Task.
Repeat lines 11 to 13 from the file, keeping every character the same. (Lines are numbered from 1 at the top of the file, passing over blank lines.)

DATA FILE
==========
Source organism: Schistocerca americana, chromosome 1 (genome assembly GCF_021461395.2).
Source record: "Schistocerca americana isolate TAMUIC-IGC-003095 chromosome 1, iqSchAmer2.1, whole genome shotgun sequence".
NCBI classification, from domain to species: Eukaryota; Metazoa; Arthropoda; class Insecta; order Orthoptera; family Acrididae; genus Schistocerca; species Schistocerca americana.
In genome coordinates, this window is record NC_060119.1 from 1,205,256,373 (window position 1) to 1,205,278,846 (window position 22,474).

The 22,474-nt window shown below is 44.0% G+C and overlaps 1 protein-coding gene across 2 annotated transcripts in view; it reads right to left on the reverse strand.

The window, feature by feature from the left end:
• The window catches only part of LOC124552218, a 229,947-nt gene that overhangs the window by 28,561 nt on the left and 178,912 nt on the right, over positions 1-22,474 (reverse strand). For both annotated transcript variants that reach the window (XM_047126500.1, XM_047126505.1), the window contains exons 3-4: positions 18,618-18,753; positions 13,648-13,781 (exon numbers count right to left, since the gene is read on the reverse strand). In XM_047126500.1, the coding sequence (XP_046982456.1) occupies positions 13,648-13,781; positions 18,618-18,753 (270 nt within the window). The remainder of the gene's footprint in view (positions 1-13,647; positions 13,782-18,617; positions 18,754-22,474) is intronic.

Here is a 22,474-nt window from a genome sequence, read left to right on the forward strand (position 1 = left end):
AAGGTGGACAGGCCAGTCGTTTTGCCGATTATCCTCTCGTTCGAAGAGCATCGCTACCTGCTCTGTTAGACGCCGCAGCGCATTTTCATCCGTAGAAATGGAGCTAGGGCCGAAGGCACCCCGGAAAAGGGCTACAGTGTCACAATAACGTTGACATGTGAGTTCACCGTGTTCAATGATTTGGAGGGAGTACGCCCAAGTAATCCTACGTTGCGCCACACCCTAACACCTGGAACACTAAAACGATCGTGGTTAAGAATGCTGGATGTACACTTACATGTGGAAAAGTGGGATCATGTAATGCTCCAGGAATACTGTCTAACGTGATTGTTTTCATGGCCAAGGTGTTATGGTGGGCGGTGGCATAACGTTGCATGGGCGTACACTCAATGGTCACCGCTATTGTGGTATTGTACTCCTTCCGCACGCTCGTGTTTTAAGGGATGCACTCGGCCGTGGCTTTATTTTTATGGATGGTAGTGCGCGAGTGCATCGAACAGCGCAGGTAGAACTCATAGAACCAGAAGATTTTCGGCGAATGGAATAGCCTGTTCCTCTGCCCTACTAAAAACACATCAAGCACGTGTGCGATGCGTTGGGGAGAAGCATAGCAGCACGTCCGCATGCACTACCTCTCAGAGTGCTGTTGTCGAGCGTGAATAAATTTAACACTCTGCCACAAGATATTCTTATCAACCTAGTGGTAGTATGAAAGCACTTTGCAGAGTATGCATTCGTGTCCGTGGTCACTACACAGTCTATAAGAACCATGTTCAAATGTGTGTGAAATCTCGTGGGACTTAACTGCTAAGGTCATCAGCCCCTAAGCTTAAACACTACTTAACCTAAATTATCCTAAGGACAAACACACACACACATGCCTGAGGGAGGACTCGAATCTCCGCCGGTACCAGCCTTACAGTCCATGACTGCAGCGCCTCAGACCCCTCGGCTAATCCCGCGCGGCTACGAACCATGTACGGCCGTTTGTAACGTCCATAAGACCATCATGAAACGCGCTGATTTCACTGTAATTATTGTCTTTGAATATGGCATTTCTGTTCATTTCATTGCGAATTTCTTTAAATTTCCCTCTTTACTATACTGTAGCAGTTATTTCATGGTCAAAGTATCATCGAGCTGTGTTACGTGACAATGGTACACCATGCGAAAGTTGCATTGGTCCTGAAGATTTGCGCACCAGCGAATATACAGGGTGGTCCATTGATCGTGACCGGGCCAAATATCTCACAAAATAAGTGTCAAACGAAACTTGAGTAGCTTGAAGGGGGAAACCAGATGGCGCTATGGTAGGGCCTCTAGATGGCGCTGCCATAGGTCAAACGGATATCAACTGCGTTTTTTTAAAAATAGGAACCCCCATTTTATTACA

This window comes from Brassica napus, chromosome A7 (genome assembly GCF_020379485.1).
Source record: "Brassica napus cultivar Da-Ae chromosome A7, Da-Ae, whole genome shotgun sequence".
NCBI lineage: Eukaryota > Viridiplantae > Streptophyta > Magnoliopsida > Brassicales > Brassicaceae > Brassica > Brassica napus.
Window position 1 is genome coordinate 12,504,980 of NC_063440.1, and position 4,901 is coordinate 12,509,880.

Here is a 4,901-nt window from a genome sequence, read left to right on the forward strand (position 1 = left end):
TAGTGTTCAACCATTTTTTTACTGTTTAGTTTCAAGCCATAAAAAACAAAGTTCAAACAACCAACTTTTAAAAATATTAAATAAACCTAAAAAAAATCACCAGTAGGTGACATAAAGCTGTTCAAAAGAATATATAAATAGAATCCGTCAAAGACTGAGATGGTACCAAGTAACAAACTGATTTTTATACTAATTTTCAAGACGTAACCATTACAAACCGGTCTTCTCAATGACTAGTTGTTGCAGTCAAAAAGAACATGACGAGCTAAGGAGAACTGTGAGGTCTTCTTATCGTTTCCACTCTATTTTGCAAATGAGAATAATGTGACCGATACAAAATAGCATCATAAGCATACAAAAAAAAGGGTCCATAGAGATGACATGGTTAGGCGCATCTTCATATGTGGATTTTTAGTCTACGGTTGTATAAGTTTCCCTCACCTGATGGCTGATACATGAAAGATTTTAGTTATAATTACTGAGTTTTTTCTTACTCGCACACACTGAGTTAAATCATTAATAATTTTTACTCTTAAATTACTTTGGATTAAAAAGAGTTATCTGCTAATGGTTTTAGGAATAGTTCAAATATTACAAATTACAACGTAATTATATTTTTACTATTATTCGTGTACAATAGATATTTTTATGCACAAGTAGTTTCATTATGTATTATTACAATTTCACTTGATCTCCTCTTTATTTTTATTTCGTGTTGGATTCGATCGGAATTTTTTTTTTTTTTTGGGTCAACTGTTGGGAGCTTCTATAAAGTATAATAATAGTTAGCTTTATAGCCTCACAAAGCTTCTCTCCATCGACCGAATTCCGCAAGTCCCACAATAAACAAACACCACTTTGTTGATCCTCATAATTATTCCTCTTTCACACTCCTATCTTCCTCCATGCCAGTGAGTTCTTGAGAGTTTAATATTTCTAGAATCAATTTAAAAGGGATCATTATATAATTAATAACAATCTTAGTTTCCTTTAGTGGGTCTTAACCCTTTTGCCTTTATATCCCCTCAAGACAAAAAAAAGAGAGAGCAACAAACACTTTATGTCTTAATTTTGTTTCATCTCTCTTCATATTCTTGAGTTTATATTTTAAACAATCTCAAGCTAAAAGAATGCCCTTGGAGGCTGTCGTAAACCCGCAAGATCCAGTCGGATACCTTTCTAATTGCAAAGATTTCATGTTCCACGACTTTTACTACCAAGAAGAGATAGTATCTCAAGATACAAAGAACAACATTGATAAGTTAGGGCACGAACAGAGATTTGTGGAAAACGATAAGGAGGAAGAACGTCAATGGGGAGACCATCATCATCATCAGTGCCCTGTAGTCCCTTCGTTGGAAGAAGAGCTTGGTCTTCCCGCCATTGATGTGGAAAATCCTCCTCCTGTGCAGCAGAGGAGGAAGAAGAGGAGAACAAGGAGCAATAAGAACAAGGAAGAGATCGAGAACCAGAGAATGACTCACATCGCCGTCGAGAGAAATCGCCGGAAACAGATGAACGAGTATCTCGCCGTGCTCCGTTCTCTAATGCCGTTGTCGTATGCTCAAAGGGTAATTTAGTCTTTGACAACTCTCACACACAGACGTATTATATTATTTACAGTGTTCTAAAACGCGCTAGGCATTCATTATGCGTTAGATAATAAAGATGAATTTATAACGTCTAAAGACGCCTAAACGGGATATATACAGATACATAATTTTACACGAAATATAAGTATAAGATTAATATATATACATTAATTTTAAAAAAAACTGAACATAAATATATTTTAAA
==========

Source record: "Brassica napus cultivar Da-Ae chromosome A7, Da-Ae, whole genome shotgun sequence".
NCBI lineage: Eukaryota > Viridiplantae > Streptophyta > Magnoliopsida > Brassicales > Brassicaceae > Brassica > Brassica napus.
Window position 1 is genome coordinate 12,504,980 of NC_063440.1, and position 4,901 is coordinate 12,509,880.